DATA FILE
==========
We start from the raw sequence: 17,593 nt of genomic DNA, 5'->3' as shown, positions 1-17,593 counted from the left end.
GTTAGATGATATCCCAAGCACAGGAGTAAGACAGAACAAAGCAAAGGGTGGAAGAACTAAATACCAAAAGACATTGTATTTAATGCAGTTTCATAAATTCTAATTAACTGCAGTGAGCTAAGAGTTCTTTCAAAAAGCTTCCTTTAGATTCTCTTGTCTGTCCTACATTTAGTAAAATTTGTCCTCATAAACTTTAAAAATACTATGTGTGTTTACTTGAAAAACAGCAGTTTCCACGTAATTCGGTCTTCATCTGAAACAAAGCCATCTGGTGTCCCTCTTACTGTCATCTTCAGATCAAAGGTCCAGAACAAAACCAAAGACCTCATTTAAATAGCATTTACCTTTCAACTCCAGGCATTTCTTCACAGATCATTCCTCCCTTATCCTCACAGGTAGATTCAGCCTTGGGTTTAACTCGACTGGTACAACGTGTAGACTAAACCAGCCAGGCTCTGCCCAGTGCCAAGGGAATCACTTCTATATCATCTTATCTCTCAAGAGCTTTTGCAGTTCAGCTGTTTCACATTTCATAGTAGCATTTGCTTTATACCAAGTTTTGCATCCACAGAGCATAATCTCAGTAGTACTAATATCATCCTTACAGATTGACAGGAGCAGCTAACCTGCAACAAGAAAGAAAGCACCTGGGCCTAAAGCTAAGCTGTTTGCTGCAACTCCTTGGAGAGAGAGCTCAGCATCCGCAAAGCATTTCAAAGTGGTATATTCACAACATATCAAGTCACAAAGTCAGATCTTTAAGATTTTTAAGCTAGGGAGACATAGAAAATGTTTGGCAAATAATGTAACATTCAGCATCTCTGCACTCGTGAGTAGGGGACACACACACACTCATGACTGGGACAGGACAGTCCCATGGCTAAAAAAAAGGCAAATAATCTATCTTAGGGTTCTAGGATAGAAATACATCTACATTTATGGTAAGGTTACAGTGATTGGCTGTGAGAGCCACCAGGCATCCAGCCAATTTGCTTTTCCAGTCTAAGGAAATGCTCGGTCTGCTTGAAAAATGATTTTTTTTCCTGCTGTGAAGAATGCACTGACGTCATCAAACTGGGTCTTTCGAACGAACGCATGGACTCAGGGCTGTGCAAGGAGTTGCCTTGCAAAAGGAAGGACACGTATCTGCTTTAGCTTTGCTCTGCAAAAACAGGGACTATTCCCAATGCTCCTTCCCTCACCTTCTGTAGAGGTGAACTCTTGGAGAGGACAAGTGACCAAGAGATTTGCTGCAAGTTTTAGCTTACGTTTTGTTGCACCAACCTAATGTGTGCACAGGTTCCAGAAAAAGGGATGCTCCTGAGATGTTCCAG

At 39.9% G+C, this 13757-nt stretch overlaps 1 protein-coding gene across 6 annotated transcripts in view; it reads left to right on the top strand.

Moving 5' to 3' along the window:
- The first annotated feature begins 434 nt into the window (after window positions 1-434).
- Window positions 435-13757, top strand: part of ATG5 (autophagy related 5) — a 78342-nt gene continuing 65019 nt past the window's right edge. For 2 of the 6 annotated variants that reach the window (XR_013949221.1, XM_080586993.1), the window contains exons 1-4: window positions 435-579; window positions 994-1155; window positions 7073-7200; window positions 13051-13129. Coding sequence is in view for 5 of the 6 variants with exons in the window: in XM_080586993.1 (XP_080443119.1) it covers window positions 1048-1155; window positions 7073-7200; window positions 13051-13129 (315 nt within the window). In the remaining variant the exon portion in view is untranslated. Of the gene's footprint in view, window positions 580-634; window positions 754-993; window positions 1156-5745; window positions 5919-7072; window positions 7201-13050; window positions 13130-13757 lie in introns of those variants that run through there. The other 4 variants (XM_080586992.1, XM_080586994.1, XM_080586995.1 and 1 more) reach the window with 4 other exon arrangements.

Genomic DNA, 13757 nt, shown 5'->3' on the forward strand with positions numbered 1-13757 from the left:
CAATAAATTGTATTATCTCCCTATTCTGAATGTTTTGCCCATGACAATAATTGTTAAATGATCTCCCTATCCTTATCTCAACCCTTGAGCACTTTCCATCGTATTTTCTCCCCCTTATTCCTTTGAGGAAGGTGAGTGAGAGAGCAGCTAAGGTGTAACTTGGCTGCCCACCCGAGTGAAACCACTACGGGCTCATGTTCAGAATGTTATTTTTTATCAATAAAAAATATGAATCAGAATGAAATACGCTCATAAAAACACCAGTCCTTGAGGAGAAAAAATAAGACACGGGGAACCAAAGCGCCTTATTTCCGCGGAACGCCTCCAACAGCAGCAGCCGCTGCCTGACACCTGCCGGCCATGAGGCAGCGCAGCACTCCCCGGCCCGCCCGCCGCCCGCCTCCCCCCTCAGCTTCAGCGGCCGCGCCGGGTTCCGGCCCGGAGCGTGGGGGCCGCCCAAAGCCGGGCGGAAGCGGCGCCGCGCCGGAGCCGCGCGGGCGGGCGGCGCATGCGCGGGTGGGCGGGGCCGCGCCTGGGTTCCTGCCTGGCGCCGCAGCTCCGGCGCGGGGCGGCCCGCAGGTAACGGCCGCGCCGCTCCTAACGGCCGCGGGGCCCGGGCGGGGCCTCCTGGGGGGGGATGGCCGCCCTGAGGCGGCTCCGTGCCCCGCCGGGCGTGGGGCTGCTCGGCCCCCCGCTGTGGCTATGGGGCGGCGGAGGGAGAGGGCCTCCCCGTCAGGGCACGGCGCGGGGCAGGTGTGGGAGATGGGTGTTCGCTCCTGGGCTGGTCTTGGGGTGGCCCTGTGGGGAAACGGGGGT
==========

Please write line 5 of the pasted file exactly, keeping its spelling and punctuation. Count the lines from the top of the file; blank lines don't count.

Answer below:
- The first annotated feature begins 434 nt into the window (after window positions 1-434).